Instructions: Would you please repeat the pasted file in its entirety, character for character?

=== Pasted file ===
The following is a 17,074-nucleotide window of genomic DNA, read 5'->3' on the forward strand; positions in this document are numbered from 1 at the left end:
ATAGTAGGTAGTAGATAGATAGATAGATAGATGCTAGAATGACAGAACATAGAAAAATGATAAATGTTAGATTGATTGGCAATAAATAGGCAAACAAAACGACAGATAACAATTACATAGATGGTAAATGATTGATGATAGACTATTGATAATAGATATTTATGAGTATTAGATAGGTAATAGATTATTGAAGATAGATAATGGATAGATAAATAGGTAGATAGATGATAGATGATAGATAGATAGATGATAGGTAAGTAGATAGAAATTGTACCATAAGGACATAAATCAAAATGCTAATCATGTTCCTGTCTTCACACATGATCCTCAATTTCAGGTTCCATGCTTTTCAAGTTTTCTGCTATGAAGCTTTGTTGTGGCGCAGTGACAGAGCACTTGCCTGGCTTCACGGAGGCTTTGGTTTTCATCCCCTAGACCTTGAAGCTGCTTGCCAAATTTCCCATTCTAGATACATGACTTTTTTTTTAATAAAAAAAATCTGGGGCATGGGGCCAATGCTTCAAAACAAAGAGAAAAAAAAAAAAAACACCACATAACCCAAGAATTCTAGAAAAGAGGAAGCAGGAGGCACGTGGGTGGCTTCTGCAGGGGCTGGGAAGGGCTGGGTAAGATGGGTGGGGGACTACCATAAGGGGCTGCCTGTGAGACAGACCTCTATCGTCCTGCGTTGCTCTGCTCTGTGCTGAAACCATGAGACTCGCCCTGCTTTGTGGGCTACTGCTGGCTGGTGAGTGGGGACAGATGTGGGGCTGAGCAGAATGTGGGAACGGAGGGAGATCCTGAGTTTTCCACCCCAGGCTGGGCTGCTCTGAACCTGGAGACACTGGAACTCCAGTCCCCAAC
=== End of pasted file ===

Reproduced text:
The following is a 17,074-nucleotide window of genomic DNA, read 5'->3' on the forward strand; positions in this document are numbered from 1 at the left end:
ATAGTAGGTAGTAGATAGATAGATAGATAGATGCTAGAATGACAGAACATAGAAAAATGATAAATGTTAGATTGATTGGCAATAAATAGGCAAACAAAACGACAGATAACAATTACATAGATGGTAAATGATTGATGATAGACTATTGATAATAGATATTTATGAGTATTAGATAGGTAATAGATTATTGAAGATAGATAATGGATAGATAAATAGGTAGATAGATGATAGATGATAGATAGATAGATGATAGGTAAGTAGATAGAAATTGTACCATAAGGACATAAATCAAAATGCTAATCATGTTCCTGTCTTCACACATGATCCTCAATTTCAGGTTCCATGCTTTTCAAGTTTTCTGCTATGAAGCTTTGTTGTGGCGCAGTGACAGAGCACTTGCCTGGCTTCACGGAGGCTTTGGTTTTCATCCCCTAGACCTTGAAGCTGCTTGCCAAATTTCCCATTCTAGATACATGACTTTTTTTTTAATAAAAAAAATCTGGGGCATGGGGCCAATGCTTCAAAACAAAGAGAAAAAAAAAAAAAACACCACATAACCCAAGAATTCTAGAAAAGAGGAAGCAGGAGGCACGTGGGTGGCTTCTGCAGGGGCTGGGAAGGGCTGGGTAAGATGGGTGGGGGACTACCATAAGGGGCTGCCTGTGAGACAGACCTCTATCGTCCTGCGTTGCTCTGCTCTGTGCTGAAACCATGAGACTCGCCCTGCTTTGTGGGCTACTGCTGGCTGGTGAGTGGGGACAGATGTGGGGCTGAGCAGAATGTGGGAACGGAGGGAGATCCTGAGTTTTCCACCCCAGGCTGGGCTGCTCTGAACCTGGAGACACTGGAACTCCAGTCCCCAAC